Next week will be the first busy week of fourth-quarter earnings season with approximately 80 S&P 500 member companies scheduled to report. Included in this group are Dow components E.I. DuPont (DD), International Business Machines (IBM), Johnson & Johnson (JNJ), Travelers (TRV) and Verizon (VZ) on Tuesday; McDonald’s (MCD) and United Technologies (UTX) on Wednesday; 3M (MMM), AT&T (T) and Microsoft (MSFT) on Thursday; and Procter & Gamble (PG) on Friday.

The week’s first economic report will be December existing homes, which will be published on Tuesday. Thursday will feature the Conference Board’s December leading indicators index. December new homes sales will be released on Friday.

The Treasury Department will auction $15 billion of 10-year inflation-protected securities (TIPS) on Thursday.

AAII Sentiment Survey

Even with a small decline in optimism, more than 40% of individual investors describe themselves as bullish in the latest AAII Sentiment Survey.

Bullish sentiment, expectations that stock prices will rise over the next six months, declined 2.5 percentage points to 43.9%. This is the seventh time in eight weeks that optimism has been above 40%. The historical average is 39%.

Neutral sentiment, expectations that stock prices will stay essentially unchanged over the next six months, rose 2.1 percentage points to 28.7%. This is a four-week high. Even with the improvement, neutral sentiment remained below its historical average of 30.5% for the 14th consecutive week and the 16th time in 18 weeks.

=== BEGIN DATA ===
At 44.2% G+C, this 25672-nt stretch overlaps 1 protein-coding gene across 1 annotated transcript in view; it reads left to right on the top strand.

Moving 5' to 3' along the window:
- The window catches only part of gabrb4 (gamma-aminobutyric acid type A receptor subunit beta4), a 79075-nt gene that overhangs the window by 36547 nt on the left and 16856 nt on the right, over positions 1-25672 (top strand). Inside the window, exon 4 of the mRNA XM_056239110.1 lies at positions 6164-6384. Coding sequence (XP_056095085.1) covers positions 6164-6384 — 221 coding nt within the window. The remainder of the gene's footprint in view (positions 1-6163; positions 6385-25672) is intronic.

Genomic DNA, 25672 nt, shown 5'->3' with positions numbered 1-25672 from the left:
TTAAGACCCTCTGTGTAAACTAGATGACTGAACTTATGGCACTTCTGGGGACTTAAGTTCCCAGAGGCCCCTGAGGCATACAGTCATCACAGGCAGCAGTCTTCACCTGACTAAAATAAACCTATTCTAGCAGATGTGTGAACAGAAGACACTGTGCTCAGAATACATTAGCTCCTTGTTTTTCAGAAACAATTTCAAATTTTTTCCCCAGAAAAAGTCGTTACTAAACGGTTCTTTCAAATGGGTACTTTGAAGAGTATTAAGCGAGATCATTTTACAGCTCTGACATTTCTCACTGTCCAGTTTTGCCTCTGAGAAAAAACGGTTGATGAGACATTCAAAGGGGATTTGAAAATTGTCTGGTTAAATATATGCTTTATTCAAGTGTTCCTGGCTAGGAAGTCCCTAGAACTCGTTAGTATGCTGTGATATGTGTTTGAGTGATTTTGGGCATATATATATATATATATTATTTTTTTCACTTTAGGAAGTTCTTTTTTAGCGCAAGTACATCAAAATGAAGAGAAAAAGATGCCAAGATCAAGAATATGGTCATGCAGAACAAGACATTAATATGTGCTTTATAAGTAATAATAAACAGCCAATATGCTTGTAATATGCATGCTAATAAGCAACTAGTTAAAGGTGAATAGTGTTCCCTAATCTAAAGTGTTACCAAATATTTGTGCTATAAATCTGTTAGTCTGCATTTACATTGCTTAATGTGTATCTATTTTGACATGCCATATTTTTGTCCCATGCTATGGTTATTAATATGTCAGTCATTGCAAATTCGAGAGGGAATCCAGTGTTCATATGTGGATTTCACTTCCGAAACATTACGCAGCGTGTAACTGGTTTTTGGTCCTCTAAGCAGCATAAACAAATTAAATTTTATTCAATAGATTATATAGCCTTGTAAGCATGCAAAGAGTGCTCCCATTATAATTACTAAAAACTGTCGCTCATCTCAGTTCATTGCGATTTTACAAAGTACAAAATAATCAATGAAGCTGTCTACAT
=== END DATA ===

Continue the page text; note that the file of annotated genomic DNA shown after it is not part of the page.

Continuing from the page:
Bearish sentiment, expectations that stock prices will fall over the next six months, edged up 0.4 percentage points to 27.3%. This is the first time since August 2012 that pessimism is below 30% on consecutive weeks. This is also the fifth time in six weeks week that bearish sentiment is below its historical average of 30.5%.

Sentiment about the short-term direction of stock prices shifted last November and we continue to see many individual investors express optimism. There is not one single event which caused this shift, but rather a combination of higher stock prices, monetary stimulus, continued economic growth and seasonality. It is important to note, however, that bullish and bearish sentiment remain well within their typical historical ranges. Thus, while individual investors are comparatively more optimistic, it would be a mistake to describe them as exuberant.

This week’s special question asked AAII members how the revised capital gains and dividend tax rates are impacting their short-term outlook. The overwhelming majority of respondents said the new legislation had no impact. Many respondents said they were below the top tax bracket, held their investments mostly in tax-deferred accounts or were long-term investors.

Here is a sampling of the responses:

  • “There was little change, so it doesn't matter to me.”
  • “Very little to not at all. I am not in the highest income bracket that will be affected the most.”
  • “Not at all. We have ROTH IRAs.”
  • “Not as much as I thought. I took some capital gains last year, but it was not necessary.”
  • “At least we know what to expect, so it is a net positive.”

» Take the sentiment survey